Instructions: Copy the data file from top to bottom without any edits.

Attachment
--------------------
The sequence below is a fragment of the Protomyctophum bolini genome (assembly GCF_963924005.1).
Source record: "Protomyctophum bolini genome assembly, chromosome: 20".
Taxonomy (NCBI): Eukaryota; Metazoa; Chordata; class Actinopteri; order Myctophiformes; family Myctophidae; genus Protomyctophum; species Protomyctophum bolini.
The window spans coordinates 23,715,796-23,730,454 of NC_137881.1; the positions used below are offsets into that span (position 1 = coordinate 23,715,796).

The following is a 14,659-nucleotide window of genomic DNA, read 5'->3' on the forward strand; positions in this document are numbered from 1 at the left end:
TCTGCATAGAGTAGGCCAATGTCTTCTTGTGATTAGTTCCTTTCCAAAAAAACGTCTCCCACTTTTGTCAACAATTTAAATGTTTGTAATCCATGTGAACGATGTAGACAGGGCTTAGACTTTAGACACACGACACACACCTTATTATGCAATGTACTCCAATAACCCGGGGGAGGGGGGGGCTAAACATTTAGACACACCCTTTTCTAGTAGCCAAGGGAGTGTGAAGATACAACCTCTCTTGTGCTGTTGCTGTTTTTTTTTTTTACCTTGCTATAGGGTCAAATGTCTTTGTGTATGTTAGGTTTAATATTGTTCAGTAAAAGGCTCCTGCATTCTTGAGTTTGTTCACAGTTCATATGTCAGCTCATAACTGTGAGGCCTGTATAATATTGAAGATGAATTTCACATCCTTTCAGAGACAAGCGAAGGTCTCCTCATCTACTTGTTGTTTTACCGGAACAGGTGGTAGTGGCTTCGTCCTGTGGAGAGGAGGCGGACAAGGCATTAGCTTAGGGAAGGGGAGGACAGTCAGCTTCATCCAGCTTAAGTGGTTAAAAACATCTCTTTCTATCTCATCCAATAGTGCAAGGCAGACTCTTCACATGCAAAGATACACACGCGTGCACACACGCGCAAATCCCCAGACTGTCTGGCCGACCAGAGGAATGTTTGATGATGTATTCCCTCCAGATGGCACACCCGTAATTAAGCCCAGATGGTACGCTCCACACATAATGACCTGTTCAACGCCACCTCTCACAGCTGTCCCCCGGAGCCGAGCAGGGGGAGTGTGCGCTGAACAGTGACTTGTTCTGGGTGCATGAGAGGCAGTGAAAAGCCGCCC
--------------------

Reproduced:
The sequence below is a fragment of the Protomyctophum bolini genome (assembly GCF_963924005.1).
Source record: "Protomyctophum bolini genome assembly, chromosome: 20".
Taxonomy (NCBI): Eukaryota; Metazoa; Chordata; class Actinopteri; order Myctophiformes; family Myctophidae; genus Protomyctophum; species Protomyctophum bolini.
The window spans coordinates 23,715,796-23,730,454 of NC_137881.1; the positions used below are offsets into that span (position 1 = coordinate 23,715,796).

The following is a 14,659-nucleotide window of genomic DNA, read 5'->3' on the forward strand; positions in this document are numbered from 1 at the left end:
TCTGCATAGAGTAGGCCAATGTCTTCTTGTGATTAGTTCCTTTCCAAAAAAACGTCTCCCACTTTTGTCAACAATTTAAATGTTTGTAATCCATGTGAACGATGTAGACAGGGCTTAGACTTTAGACACACGACACACACCTTATTATGCAATGTACTCCAATAACCCGGGGGAGGGGGGGGCTAAACATTTAGACACACCCTTTTCTAGTAGCCAAGGGAGTGTGAAGATACAACCTCTCTTGTGCTGTTGCTGTTTTTTTTTTTTACCTTGCTATAGGGTCAAATGTCTTTGTGTATGTTAGGTTTAATATTGTTCAGTAAAAGGCTCCTGCATTCTTGAGTTTGTTCACAGTTCATATGTCAGCTCATAACTGTGAGGCCTGTATAATATTGAAGATGAATTTCACATCCTTTCAGAGACAAGCGAAGGTCTCCTCATCTACTTGTTGTTTTACCGGAACAGGTGGTAGTGGCTTCGTCCTGTGGAGAGGAGGCGGACAAGGCATTAGCTTAGGGAAGGGGAGGACAGTCAGCTTCATCCAGCTTAAGTGGTTAAAAACATCTCTTTCTATCTCATCCAATAGTGCAAGGCAGACTCTTCACATGCAAAGATACACACGCGTGCACACACGCGCAAATCCCCAGACTGTCTGGCCGACCAGAGGAATGTTTGATGATGTATTCCCTCCAGATGGCACACCCGTAATTAAGCCCAGATGGTACGCTCCACACATAATGACCTGTTCAACGCCACCTCTCACAGCTGTCCCCCGGAGCCGAGCAGGGGGAGTGTGCGCTGAACAGTGACTTGTTCTGGGTGCATGAGAGGCAGTGAAAAGCCGCCC